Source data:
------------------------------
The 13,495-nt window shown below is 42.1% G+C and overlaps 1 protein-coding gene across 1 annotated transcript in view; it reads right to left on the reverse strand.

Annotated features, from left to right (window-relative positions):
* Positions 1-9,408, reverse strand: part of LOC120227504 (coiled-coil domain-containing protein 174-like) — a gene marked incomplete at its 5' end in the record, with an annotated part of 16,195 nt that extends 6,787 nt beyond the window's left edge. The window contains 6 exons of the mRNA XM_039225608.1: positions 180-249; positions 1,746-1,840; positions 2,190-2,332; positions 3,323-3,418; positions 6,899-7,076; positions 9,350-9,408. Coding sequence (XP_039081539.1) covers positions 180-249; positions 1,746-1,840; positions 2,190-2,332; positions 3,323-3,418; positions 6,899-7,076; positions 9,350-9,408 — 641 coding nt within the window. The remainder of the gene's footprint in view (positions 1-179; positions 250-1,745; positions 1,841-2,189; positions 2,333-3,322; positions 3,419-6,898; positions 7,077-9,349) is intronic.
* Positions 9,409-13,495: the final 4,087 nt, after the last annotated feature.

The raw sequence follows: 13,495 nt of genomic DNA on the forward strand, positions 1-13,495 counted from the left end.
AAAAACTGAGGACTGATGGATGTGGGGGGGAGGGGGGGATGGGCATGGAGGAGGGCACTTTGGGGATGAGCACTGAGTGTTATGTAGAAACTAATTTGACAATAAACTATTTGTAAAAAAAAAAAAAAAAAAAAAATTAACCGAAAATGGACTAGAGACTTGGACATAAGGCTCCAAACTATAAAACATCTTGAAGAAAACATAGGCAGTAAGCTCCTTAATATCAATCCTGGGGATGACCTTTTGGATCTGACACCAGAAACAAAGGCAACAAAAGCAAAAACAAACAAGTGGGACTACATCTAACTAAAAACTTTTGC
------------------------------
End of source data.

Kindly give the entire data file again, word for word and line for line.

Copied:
The 13,495-nt window shown below is 42.1% G+C and overlaps 1 protein-coding gene across 1 annotated transcript in view; it reads right to left on the reverse strand.

Annotated features, from left to right (window-relative positions):
* Positions 1-9,408, reverse strand: part of LOC120227504 (coiled-coil domain-containing protein 174-like) — a gene marked incomplete at its 5' end in the record, with an annotated part of 16,195 nt that extends 6,787 nt beyond the window's left edge. The window contains 6 exons of the mRNA XM_039225608.1: positions 180-249; positions 1,746-1,840; positions 2,190-2,332; positions 3,323-3,418; positions 6,899-7,076; positions 9,350-9,408. Coding sequence (XP_039081539.1) covers positions 180-249; positions 1,746-1,840; positions 2,190-2,332; positions 3,323-3,418; positions 6,899-7,076; positions 9,350-9,408 — 641 coding nt within the window. The remainder of the gene's footprint in view (positions 1-179; positions 250-1,745; positions 1,841-2,189; positions 2,333-3,322; positions 3,419-6,898; positions 7,077-9,349) is intronic.
* Positions 9,409-13,495: the final 4,087 nt, after the last annotated feature.

The raw sequence follows: 13,495 nt of genomic DNA on the forward strand, positions 1-13,495 counted from the left end.
AAAAACTGAGGACTGATGGATGTGGGGGGGAGGGGGGGATGGGCATGGAGGAGGGCACTTTGGGGATGAGCACTGAGTGTTATGTAGAAACTAATTTGACAATAAACTATTTGTAAAAAAAAAAAAAAAAAAAAAATTAACCGAAAATGGACTAGAGACTTGGACATAAGGCTCCAAACTATAAAACATCTTGAAGAAAACATAGGCAGTAAGCTCCTTAATATCAATCCTGGGGATGACCTTTTGGATCTGACACCAGAAACAAAGGCAACAAAAGCAAAAACAAACAAGTGGGACTACATCTAACTAAAAACTTTTGC